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David wrote:

It is $169 at turbocad.com -- includes the 2D and 3D training videos. Plan on 1 to 2 months of part time work on it to get real comfortable. It is a great investment, If you have the time and the money

I don't think that one does design with a CAD program -- not in the visual sense. Rather it is a technical tool to allow you to express your ideas (designs) in a more concrete form. Then you can use it to look at the 3D rendering and have a "sober second view" of your idea in a shaded 3D rendering. With TurboCAD professional you can even put the wood grain on the material -- maybe even the deluxe.
CAD is a design tool in the sense that it will allow you to express your ideas quickly and coherently and then have exact dimensions with which to construct the pieces for the finished work. Carefully used it can prevent dimensioning errors and allow you to see how the joinery will work.

Visual separation on the center cabinet -- That could work then. Might I suggest a consistent style of drawer front then...? Make them all the same shape and keep all appearances the same. Then it will tie together visually. For example -- all plain and simple squares or all with a groove inset from the edges or all with the same applique etc...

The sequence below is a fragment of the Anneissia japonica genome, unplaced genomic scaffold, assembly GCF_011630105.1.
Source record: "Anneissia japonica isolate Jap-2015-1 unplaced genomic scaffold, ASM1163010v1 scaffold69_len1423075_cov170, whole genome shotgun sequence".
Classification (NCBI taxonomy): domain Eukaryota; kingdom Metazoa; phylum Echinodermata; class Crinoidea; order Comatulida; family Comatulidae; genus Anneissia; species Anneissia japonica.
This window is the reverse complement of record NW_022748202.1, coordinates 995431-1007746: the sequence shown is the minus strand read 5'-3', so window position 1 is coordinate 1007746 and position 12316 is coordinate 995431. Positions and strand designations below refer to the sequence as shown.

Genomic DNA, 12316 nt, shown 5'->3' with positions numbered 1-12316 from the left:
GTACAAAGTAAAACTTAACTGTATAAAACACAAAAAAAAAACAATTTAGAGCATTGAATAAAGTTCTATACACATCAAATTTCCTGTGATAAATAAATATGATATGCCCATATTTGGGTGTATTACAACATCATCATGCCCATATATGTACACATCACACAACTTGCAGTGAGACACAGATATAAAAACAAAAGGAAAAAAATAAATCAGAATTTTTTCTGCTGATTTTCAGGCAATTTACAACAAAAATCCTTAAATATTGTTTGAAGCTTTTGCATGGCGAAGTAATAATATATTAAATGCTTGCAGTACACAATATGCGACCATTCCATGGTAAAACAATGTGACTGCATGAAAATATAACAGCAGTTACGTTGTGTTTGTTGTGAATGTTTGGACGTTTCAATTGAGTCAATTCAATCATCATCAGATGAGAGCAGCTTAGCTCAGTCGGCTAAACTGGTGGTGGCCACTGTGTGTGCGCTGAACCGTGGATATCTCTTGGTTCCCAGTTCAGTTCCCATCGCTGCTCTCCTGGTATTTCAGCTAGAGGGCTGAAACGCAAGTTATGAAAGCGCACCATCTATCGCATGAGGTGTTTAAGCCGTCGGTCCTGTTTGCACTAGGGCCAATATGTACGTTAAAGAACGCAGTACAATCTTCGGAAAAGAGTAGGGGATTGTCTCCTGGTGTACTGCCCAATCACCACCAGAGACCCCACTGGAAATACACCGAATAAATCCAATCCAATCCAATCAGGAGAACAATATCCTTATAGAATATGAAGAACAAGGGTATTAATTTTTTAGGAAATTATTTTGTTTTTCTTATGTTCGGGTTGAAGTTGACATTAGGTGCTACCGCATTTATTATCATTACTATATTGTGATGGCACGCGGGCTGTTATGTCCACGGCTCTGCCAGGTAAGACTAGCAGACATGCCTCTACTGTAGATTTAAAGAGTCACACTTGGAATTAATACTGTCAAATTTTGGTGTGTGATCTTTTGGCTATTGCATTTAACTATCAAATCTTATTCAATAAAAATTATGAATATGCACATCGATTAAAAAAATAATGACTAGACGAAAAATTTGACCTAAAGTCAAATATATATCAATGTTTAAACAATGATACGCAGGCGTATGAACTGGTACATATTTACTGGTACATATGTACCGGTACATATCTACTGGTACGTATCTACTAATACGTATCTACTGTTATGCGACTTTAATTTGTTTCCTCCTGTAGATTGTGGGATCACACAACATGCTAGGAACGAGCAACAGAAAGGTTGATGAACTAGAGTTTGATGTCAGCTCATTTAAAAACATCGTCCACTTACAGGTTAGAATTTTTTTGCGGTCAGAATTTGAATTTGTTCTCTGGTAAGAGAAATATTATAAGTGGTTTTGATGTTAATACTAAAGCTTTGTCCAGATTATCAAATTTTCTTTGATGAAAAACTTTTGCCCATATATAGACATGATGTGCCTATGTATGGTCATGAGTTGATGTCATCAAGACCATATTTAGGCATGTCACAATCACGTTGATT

Also if you are going to have a "conflict" in the styles, then I would suggest plainer grain on the wood.
Of course these idea bring your bill to a total of $.04.

Where do you want the focus?
To me this idea would work best with a 3 door cabinet. The center might look best if it is the same as the center drawers and the side doors in the same style as the drawers below them. (Knife hinges will be hidden... keep the look clean.) You could use Euro Hinges on the sides.
Since the front will be plainer in style and form, it could look odd unless you draw the eye to the center. I suggest some simple (elegant) inlay inset from the drawer and door edges -- with a slight contrast in colour. Get one of those geometric styles -- triangles, rectangles and such... You can buy this style of banding ready made.
Maybe I should ask for $.06 ...
Also, I think it would look best with the Golden Mean proportioning 1.62:1 The 1:2:3 proportioning might work as well. When you get to the point where you are assigning proportions do some quick sketches and fiddle with the elements. (Root two -- 1.41:1 -- might look too squat )